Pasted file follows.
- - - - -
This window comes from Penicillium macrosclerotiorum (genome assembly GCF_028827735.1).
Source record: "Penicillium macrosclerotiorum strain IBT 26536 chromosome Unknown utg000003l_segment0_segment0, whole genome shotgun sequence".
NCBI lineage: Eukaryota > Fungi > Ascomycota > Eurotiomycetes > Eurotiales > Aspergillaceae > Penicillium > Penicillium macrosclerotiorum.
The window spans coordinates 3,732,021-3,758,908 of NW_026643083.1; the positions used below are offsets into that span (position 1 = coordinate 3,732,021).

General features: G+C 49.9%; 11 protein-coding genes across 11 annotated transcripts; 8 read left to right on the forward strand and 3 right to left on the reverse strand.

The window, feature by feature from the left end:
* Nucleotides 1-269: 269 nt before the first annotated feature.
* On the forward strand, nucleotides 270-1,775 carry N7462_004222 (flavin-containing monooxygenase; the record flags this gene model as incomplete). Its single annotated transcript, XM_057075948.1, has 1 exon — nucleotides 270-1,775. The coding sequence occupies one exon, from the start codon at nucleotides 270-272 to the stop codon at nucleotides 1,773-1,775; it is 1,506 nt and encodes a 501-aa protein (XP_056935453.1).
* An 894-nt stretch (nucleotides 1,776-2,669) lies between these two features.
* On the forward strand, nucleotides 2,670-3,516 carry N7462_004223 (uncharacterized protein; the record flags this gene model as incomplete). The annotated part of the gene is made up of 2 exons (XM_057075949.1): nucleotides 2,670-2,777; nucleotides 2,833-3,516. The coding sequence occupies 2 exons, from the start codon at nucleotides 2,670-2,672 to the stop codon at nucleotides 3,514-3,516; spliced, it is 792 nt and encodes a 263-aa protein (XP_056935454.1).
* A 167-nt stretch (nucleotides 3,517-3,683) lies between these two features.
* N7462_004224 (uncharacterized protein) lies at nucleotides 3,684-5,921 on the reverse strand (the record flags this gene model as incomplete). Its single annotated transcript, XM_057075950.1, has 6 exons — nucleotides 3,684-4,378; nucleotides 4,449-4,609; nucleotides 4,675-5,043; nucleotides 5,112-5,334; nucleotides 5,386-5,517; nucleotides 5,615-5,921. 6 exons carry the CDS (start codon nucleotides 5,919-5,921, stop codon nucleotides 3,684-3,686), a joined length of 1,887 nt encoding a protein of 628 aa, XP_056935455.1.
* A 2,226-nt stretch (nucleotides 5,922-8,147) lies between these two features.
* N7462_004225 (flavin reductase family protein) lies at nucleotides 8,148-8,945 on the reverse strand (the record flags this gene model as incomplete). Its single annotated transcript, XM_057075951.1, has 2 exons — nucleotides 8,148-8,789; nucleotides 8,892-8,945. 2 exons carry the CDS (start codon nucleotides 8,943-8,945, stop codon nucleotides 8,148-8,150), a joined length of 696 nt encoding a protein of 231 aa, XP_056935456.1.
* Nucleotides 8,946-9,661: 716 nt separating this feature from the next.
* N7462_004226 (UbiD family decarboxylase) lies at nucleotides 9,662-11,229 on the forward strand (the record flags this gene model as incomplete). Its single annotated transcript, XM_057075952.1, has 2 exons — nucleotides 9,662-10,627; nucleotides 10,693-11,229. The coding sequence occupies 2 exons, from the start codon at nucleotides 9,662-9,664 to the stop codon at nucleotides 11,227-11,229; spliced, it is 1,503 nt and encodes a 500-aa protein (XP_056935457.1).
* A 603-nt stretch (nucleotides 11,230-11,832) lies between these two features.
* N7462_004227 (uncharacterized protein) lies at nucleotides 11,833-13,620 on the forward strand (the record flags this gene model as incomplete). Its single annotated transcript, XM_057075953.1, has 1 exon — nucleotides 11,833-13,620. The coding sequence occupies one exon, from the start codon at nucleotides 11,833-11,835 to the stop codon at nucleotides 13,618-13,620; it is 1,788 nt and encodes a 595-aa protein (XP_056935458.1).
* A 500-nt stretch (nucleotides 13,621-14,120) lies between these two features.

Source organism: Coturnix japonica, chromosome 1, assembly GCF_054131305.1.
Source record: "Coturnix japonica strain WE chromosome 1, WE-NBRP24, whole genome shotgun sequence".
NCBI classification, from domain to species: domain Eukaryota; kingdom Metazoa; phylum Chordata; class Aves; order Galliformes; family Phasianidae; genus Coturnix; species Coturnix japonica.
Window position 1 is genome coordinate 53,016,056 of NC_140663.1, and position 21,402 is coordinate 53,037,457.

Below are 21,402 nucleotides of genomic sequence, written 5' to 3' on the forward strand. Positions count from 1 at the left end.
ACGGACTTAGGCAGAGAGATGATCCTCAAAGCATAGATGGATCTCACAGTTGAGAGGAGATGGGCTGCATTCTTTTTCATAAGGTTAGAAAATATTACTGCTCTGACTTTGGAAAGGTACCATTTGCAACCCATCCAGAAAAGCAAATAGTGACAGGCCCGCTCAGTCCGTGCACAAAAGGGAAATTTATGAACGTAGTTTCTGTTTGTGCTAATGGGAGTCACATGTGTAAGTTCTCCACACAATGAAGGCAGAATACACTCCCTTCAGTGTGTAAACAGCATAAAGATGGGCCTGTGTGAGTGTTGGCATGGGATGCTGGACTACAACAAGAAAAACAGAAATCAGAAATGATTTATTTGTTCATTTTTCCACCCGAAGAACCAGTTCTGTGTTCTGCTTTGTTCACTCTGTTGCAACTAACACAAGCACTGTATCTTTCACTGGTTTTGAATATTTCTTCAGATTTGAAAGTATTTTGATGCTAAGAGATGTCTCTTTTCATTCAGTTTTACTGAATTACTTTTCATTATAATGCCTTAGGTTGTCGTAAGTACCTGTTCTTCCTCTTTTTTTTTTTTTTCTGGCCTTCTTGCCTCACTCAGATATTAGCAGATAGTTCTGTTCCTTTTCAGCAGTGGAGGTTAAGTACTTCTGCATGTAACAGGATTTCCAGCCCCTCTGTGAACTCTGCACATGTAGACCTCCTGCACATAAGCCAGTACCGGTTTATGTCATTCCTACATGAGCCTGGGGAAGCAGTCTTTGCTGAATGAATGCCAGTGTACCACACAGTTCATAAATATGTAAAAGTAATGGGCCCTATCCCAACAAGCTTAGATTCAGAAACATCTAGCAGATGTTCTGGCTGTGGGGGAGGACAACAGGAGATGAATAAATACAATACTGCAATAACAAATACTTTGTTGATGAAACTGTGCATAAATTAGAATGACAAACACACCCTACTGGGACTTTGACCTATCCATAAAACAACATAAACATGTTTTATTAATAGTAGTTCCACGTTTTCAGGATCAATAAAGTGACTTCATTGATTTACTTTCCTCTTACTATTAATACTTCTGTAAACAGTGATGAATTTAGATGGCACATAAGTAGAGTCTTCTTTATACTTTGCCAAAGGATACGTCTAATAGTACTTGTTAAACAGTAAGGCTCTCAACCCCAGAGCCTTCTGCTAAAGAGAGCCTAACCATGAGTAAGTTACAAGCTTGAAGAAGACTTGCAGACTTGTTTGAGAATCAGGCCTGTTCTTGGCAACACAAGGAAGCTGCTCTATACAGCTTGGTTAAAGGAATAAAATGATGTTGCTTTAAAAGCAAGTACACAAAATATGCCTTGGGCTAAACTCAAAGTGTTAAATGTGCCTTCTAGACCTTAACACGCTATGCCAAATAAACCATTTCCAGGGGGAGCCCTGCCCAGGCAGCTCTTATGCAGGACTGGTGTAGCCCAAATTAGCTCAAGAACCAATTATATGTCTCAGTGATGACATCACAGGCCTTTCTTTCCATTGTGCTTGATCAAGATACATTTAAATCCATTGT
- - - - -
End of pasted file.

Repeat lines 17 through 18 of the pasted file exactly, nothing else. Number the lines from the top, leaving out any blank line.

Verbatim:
* A 603-nt stretch (nucleotides 11,230-11,832) lies between these two features.
* N7462_004227 (uncharacterized protein) lies at nucleotides 11,833-13,620 on the forward strand (the record flags this gene model as incomplete). Its single annotated transcript, XM_057075953.1, has 1 exon — nucleotides 11,833-13,620. The coding sequence occupies one exon, from the start codon at nucleotides 11,833-11,835 to the stop codon at nucleotides 13,618-13,620; it is 1,788 nt and encodes a 595-aa protein (XP_056935458.1).